So, at first glance, it seems that if one would like to transform a single aerial image to a given map projection, it would be the best to take the image from as high as possible with a small angle camera to have the lowest displacements. Yet, the radial-symmetric displacements are a prerequisite to view and measure image pairs stereoscopically, that is why in photogrammetric practice most of the aerial as well as terrestrial photos are taken with a wide-angle camera, showing relatively high relief-depending displacements.

Relative camera positions

Fig. 3: Camera positions parallel (left) and convergent (right).

To get three-dimensional coordinates of object points one needs at least two images of the object, taken from different positions. The point P (x, y, z) will be calculated as an intersection of the two rays [P'P] and [P"P]. One can easily imagine that the accuracy of the result depends among others on the angle between both rays. The smaller this angle, the less will be the accuracy. It is reasonable to take into account that every measurement of the image points P' and P" will have more or less small errors, and even very small errors here will lead to a large error especially in z when the angle is very small. This is one more reason why wide-angle cameras are preferred in photogrammetry (see Fig. 3).

Let A be the distance between the cameras and the object and B be the distance between both cameras (or camera positions when only a single camera is used), then the angle between both projection rays (continuous lines) depend on the ratio A/B, in the aerial case called the height-base ratio. Obviously it is possible to improve the accuracy of the calculated coordinates P(x, y, z) by increasing the distance B (also called base). If then the overlap area is too small you may use convergent camera positions – “squinting” in contrast to human vision (parallel). The disadvantage of this case is that you will get additional perspective distortions in the images. Note: The parallel (aerial) case is good for human stereo viewing and automatic surface reconstruction, the convergent case often leads to a higher precision especially in z direction.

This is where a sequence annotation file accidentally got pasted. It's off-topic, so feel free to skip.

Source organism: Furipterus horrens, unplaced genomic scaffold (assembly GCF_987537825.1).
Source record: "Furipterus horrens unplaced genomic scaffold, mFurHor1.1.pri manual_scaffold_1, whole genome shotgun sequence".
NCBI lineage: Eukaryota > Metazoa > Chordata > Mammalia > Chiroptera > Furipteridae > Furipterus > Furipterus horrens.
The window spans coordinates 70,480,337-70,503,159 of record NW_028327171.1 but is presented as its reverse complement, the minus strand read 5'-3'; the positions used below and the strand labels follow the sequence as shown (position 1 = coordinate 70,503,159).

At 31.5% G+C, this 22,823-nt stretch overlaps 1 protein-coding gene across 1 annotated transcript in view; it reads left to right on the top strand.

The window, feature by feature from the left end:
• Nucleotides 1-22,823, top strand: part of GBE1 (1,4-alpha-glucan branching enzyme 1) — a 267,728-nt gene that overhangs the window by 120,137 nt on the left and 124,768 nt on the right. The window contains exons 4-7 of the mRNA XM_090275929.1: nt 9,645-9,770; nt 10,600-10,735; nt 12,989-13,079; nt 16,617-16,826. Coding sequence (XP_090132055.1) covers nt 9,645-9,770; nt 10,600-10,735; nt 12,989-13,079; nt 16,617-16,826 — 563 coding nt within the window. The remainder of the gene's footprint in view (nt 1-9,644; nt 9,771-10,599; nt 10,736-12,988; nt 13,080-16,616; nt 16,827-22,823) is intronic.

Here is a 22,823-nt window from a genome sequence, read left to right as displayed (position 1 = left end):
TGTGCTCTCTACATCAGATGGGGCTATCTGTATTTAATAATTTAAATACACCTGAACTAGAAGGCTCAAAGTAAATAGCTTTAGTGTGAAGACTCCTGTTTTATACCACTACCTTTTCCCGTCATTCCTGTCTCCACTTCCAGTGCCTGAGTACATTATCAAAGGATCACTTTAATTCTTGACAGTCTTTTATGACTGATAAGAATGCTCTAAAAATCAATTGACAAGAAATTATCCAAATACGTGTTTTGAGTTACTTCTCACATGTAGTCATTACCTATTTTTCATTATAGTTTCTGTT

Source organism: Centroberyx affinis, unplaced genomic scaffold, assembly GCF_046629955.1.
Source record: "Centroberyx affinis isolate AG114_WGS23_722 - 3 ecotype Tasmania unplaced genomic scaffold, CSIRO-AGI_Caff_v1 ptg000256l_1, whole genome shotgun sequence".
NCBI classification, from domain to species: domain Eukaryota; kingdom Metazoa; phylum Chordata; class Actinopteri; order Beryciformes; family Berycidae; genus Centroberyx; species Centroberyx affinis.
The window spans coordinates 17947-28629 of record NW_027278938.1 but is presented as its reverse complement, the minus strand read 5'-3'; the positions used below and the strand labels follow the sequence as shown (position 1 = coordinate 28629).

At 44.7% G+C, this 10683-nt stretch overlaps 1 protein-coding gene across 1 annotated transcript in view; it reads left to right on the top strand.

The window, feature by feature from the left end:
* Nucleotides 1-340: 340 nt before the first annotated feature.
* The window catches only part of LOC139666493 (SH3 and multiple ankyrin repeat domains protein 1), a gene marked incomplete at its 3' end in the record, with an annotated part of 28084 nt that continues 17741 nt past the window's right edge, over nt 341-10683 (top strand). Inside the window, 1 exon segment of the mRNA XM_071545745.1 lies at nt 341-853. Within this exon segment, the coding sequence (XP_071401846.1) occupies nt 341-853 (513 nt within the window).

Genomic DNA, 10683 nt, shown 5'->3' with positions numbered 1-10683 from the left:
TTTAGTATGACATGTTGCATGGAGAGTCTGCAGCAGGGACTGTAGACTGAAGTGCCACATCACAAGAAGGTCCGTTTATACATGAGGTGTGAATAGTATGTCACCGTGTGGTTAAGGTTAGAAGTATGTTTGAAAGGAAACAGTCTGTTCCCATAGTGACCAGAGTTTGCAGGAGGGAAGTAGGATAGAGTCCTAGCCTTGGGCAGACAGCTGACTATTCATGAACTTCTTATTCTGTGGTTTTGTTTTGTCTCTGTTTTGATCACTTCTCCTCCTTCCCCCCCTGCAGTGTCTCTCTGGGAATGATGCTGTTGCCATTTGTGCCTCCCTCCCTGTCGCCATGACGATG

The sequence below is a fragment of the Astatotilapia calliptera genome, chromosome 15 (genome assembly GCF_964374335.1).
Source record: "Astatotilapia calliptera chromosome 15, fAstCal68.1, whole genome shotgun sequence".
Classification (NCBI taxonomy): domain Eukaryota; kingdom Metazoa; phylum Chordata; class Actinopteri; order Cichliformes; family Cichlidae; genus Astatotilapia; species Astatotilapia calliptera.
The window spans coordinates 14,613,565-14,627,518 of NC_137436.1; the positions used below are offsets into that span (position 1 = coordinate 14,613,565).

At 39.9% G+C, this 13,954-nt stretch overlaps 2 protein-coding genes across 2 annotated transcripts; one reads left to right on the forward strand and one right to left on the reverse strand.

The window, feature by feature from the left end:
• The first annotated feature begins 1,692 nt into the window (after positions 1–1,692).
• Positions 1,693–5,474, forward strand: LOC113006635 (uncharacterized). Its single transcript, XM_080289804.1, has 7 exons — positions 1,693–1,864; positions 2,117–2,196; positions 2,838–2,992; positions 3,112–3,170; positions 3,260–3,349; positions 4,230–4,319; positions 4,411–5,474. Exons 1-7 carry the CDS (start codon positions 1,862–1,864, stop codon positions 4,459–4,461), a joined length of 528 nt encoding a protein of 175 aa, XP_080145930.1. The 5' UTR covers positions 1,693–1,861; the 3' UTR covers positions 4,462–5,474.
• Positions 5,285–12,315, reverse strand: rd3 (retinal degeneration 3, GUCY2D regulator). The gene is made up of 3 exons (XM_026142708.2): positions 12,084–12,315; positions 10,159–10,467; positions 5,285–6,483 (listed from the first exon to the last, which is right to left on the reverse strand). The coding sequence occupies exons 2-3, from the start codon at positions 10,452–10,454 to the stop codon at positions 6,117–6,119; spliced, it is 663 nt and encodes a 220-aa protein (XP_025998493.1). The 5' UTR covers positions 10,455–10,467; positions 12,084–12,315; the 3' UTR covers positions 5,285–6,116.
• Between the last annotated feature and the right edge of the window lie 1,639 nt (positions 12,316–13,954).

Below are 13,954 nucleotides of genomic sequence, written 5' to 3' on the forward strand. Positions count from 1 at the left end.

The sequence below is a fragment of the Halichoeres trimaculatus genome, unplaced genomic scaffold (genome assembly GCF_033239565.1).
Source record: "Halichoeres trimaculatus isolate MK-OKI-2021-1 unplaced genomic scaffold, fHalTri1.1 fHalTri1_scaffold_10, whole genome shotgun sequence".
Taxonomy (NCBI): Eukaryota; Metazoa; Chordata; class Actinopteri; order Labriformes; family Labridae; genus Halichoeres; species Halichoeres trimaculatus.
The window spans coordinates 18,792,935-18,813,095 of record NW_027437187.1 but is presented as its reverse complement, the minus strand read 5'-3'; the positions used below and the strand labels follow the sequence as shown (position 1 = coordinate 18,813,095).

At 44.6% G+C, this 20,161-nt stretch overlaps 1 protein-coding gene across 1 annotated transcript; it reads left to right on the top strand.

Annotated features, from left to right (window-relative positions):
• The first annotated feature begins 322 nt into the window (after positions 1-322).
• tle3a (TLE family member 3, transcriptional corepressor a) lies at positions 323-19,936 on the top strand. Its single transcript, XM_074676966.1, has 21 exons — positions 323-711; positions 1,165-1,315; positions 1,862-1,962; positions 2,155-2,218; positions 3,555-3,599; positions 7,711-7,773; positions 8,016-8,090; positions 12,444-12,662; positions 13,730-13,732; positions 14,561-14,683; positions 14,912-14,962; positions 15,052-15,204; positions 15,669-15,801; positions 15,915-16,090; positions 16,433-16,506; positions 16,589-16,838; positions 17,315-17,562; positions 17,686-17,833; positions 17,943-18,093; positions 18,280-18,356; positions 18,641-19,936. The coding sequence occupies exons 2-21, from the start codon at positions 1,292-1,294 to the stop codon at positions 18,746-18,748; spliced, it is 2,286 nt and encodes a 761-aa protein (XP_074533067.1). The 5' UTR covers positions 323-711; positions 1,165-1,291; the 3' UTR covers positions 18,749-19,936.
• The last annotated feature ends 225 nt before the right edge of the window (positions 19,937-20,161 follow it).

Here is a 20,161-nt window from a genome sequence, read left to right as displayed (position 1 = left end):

Main photogrammetric procedures

Orientation of a stereo pair

The application of single photographs in photogrammetry is limited because they cannot be used for object space reconstruction, since the depth information is lost when taking an image. Even though the exterior orientation elements may be known it will not be possible to determine ground points unless the scale factor of every bundle ray is known.

This problem is solved by exploiting stereopsis, that is by using a second photograph of the same scene, taken from a different position. If the scene is static, the same camera may be used to obtain the two images, one after the other. Otherwise, it is necessary to take the two images simultaneously, and thus it is necessary to synchronize the two different cameras. Two photographs with different camera positions that show the same area, at least in part, is called a stereo pair.

The images in general have different interior orientations and different exterior orientations. And even if corresponding points (images of the same object point) are measured on both images, their coordinates will be known in different systems, thus preventing determination of 3D coordinates of the object point. Consequently, a mathematical model of the stereo pair and a uniform coordinate system for the image pair (model coordinate system), is needed.

To define a stereo pair model, supposing that the camera(s) is(are) calibrated and interior orientation parameters are known, one needs to determine:

  • relative orientation of the two cameras;
  • absolute orientation of the image model.

Relative orientation

Relative orientation of the two cameras is fixed by the following parameters:

  • the rotation of the second camera relative to the first (these are three parameters - three relative orientation angles);